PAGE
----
So, #mermaidthighs is a thing now. In case you didn’t know, if your thighs touch this means you’ve got mermaid thighs. Unlike #thighgap thighs which have a gap in between, and are – it would seem -last year’s thighs. #mermaidthighs is apparently a glorious new internet movement enabling women of all different shapes and sizes to celebrate their individual beauty, and is therefore, by definition, a Good Thing.
So why, when I read about #mermaidthighs in the Pool this afternoon, did it make me want to throw my phone across the train carriage I was sitting in?
Seriously, I am angry about this. It’s several hours since #mermaidthighs came to my attention and I am still absolutely fuming about it. Maybe I’m just annoyed because it was the Pool – which usually takes quite a feminist stance on things – which brought the concept to my attention. If I’d seen it in someone’s Daily Mail on the other side of the train carriage, perhaps I could have thought ‘Well it’s the Mail, what do you expect?’ and shrugged it off. But it was in the Pool, which I was starting to think was a casual-misogyny-free zone. Guess not then.
Do I really have to spell it out? Are we so far gone down the road of judging and categorising women on the basis of what their body parts look like, that we can’t actually see why #mermaidthighs is part of the f***ing problem?
Mermaid. Thighs. Think about it. This is a term that we’re using to describe actual human beings, real individual people. They could be teachers, scientists, accountants, book lovers, musicians or runners. But words like those, well they only apply to the other type of human beings, don’t they? You know, the proper human beings with penises. Us girls don’t get to use words that refer to our talents or qualifications to describe ourselves. No, we get words like mermaid thighs. Or thigh gap. Or thighbrow. Cankles. Camel toes. Bootybrow. Muffin tops. Bingo wings. Chicken wings. A nice pert ass. Rump. Loin chops. Sirloin steak. Do you see where I’m going with this yet? If not, let me make it crystal clear: terms like mermaid thighs are part of the same problem as the thigh gap. They’re closer in meaning to the words we use to describe pieces of meat than they are to the words which describe male human beings. And they’re dehumanising women, not empowering us.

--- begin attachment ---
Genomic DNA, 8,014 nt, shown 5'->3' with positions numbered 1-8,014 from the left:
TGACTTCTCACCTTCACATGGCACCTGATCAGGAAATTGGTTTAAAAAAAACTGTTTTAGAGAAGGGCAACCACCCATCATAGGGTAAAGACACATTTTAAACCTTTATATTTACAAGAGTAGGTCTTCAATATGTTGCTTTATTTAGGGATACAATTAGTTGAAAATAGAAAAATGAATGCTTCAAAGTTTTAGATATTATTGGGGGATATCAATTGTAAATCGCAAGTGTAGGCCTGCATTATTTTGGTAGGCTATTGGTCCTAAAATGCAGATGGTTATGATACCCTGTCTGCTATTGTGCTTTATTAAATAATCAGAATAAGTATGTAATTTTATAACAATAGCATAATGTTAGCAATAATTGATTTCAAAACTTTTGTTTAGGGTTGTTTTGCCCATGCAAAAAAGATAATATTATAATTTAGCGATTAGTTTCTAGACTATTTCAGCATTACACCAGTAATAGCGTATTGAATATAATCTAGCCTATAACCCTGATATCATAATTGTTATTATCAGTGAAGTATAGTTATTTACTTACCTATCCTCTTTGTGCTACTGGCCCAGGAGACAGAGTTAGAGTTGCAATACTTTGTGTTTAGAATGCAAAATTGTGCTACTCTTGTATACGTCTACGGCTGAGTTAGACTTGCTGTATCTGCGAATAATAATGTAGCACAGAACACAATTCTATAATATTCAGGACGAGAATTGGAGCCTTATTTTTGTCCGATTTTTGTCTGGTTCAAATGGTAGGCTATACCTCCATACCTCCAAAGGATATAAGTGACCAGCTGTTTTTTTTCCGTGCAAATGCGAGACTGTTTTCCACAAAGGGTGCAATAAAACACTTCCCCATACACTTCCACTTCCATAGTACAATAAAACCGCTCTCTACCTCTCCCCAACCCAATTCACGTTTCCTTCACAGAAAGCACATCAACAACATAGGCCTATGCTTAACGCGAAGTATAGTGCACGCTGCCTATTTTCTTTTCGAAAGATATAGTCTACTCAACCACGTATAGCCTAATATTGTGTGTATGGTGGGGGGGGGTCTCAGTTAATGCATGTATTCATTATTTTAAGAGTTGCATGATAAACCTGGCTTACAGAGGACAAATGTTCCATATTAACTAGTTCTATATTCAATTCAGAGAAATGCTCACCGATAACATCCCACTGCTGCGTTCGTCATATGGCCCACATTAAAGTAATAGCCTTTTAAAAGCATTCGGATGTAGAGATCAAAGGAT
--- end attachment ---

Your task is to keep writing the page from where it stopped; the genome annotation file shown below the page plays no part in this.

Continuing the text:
If any woman reading this is thinking ‘yeah, but it’s nice to feel good about yourself, what’s wrong with a bit of body positivity?’ – I’d just like to say this: even if #mermaidthighs is intended to be an ego boost, your body isn’t you, it’s the shell that you live in. The real you is what we should be celebrating – whether that’s a woman with a career or a full-time mum, someone who likes playing sport or baking cakes, reading books, flying kites, laughing with friends, whatever. If your thighs have helped you get round a half marathon, great, feel proud of how fit and strong they are. But otherwise, as long as your thighs are doing the job of keeping your lower legs connected to the rest of you, seriously, why not just forget about them? Wouldn’t that actually be even more empowering than #mermaidthighs?